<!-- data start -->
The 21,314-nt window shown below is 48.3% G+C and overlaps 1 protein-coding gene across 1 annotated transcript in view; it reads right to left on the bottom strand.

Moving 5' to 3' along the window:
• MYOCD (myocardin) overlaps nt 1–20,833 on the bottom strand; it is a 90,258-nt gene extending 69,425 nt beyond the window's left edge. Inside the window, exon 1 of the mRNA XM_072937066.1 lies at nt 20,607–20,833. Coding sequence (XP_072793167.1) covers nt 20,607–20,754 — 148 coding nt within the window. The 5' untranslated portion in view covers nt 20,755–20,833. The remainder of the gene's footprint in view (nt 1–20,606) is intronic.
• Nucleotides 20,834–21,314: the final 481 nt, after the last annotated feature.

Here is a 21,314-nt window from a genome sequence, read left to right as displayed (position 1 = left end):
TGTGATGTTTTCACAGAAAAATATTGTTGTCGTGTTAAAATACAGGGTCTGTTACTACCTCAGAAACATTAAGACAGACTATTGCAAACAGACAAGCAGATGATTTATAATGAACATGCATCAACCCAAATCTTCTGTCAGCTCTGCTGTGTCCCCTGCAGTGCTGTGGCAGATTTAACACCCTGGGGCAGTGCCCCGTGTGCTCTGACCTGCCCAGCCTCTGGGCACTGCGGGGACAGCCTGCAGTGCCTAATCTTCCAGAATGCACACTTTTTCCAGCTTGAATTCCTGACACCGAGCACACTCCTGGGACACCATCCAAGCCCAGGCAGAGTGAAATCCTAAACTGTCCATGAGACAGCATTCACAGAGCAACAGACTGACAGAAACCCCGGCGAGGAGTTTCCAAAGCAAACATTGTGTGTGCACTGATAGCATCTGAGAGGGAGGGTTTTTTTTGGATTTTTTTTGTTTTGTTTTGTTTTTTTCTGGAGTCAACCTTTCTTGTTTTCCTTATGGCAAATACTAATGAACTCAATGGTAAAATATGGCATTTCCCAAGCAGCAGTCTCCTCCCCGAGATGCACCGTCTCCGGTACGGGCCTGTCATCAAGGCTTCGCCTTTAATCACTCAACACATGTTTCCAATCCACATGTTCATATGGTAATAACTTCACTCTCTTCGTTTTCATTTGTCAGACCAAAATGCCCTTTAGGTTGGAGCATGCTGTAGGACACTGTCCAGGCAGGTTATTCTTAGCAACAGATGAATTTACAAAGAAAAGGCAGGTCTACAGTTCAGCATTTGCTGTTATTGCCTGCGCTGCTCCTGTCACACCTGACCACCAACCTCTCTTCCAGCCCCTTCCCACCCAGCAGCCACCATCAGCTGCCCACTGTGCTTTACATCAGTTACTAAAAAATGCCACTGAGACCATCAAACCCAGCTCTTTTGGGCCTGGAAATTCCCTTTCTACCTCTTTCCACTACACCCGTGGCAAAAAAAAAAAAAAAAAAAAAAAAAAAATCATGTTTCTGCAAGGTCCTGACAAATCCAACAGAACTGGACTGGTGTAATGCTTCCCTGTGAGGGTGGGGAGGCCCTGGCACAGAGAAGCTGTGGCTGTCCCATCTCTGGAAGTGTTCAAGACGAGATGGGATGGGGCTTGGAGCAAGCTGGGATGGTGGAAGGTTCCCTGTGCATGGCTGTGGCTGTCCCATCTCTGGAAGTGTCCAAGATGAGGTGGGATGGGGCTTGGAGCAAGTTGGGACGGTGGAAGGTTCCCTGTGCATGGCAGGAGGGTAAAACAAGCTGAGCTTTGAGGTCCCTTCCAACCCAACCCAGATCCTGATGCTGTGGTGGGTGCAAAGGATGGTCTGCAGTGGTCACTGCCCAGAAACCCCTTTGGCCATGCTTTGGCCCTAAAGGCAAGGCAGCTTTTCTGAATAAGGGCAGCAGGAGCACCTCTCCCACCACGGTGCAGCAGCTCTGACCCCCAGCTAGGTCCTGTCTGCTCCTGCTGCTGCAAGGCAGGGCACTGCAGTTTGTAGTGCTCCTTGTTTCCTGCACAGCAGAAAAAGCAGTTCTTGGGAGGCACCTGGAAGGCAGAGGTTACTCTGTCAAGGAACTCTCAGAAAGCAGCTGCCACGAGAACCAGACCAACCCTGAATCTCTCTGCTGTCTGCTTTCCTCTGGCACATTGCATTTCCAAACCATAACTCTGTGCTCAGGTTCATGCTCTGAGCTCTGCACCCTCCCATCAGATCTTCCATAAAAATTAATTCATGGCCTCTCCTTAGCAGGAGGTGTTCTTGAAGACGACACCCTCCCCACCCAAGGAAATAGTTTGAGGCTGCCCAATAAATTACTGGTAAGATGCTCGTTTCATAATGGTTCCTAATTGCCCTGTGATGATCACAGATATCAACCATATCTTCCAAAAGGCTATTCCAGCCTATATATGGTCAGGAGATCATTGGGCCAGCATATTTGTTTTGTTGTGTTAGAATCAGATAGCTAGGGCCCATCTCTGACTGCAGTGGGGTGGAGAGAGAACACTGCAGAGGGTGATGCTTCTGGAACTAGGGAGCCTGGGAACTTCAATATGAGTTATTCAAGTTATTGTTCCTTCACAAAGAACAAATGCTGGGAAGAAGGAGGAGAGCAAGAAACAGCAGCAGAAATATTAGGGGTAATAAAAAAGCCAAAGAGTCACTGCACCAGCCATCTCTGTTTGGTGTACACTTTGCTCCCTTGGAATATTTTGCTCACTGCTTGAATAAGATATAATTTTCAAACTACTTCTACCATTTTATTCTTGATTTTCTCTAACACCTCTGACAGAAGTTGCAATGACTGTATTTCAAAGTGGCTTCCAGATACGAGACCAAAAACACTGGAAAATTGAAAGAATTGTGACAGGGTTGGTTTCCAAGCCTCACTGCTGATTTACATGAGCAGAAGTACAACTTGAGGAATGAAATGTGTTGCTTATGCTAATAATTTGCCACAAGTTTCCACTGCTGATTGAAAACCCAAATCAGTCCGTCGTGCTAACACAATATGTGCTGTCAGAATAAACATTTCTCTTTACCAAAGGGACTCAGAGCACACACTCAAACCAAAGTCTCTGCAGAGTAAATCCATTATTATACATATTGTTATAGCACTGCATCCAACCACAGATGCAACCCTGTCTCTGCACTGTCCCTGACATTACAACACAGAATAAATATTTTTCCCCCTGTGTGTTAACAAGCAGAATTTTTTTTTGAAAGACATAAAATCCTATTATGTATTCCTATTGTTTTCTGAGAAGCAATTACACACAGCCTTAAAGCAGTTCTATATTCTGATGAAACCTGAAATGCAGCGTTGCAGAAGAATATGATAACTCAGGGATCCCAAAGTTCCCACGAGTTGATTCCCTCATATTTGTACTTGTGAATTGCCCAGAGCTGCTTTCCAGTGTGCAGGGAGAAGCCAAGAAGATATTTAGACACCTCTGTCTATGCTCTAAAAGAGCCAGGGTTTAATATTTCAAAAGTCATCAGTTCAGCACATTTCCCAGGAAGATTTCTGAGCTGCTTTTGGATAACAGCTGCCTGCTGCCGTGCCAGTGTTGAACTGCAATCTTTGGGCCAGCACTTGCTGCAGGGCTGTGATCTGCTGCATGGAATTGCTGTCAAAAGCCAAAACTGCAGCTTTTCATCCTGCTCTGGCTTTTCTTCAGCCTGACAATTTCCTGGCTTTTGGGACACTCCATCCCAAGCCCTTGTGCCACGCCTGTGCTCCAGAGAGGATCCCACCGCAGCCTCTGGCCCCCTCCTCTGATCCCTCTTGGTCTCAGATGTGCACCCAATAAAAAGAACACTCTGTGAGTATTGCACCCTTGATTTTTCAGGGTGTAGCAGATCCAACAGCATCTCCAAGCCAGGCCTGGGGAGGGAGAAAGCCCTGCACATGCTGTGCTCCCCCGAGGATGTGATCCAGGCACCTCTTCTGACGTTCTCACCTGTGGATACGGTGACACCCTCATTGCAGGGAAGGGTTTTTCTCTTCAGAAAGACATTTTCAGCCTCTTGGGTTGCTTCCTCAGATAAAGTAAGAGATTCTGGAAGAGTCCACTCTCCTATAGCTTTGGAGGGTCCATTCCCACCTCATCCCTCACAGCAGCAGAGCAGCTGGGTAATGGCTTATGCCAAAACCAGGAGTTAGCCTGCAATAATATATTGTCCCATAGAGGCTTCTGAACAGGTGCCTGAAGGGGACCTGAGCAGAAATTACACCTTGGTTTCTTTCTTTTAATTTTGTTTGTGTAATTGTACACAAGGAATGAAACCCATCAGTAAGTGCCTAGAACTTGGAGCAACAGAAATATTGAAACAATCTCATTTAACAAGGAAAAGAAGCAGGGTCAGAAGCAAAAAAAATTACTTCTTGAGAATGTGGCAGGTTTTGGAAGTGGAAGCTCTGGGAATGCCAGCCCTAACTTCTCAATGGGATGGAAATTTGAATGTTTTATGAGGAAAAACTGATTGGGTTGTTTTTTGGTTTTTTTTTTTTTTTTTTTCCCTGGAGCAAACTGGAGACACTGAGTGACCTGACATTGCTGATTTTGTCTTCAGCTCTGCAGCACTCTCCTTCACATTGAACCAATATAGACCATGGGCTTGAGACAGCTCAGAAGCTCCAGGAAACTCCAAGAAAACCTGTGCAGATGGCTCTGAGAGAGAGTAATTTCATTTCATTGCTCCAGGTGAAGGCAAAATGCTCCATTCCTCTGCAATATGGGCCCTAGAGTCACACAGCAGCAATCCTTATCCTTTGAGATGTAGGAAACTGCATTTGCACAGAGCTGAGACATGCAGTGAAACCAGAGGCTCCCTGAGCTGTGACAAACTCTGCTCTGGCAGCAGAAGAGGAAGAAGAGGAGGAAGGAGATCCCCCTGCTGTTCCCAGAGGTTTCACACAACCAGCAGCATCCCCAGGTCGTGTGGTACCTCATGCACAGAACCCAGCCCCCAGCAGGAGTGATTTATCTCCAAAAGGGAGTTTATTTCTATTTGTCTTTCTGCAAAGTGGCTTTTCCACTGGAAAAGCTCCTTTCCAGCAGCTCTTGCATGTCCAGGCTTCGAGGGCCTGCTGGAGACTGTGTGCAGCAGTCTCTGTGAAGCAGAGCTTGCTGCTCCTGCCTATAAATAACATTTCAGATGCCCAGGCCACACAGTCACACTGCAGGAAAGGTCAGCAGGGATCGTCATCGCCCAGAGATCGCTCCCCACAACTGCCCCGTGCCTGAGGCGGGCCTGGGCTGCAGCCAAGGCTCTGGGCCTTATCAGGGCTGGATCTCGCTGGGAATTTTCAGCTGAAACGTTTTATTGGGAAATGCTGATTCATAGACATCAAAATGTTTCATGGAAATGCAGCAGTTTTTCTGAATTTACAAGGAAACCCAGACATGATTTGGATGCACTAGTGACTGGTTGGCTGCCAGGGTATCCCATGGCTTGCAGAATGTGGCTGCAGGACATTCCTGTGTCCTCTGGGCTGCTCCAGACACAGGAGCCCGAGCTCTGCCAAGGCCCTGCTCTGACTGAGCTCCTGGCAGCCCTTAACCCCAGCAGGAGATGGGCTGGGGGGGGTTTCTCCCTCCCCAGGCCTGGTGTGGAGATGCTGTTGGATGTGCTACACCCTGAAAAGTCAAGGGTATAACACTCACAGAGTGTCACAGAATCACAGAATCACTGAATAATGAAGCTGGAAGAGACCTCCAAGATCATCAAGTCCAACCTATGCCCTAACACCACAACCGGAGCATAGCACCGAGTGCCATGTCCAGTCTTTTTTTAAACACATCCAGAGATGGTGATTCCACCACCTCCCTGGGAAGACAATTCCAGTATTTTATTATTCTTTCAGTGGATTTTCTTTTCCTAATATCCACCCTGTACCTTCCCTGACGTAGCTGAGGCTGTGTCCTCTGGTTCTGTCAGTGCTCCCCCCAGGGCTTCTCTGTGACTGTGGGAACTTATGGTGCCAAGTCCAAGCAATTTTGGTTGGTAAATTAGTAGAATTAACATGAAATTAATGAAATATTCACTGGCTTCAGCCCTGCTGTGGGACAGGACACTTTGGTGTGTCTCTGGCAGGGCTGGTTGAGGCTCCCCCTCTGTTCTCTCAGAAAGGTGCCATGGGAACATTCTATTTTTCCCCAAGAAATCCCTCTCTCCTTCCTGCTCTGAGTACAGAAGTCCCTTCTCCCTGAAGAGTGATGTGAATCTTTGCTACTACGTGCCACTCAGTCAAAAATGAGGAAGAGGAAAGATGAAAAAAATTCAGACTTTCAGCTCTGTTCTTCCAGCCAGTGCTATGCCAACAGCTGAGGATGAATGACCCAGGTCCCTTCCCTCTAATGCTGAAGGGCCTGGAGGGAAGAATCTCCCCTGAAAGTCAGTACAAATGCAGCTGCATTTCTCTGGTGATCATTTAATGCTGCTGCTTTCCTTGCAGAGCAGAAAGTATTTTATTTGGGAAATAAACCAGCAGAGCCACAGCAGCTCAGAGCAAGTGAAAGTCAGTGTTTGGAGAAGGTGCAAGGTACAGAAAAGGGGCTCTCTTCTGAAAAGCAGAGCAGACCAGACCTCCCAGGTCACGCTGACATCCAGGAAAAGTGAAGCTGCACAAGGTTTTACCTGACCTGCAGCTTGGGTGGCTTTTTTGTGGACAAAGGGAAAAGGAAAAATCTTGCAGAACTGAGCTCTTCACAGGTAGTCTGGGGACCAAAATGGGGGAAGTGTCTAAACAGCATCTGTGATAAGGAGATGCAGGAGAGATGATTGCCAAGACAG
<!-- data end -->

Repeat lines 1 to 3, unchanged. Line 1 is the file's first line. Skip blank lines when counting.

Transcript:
The 21,314-nt window shown below is 48.3% G+C and overlaps 1 protein-coding gene across 1 annotated transcript in view; it reads right to left on the bottom strand.

Moving 5' to 3' along the window:
• MYOCD (myocardin) overlaps nt 1–20,833 on the bottom strand; it is a 90,258-nt gene extending 69,425 nt beyond the window's left edge. Inside the window, exon 1 of the mRNA XM_072937066.1 lies at nt 20,607–20,833. Coding sequence (XP_072793167.1) covers nt 20,607–20,754 — 148 coding nt within the window. The 5' untranslated portion in view covers nt 20,755–20,833. The remainder of the gene's footprint in view (nt 1–20,606) is intronic.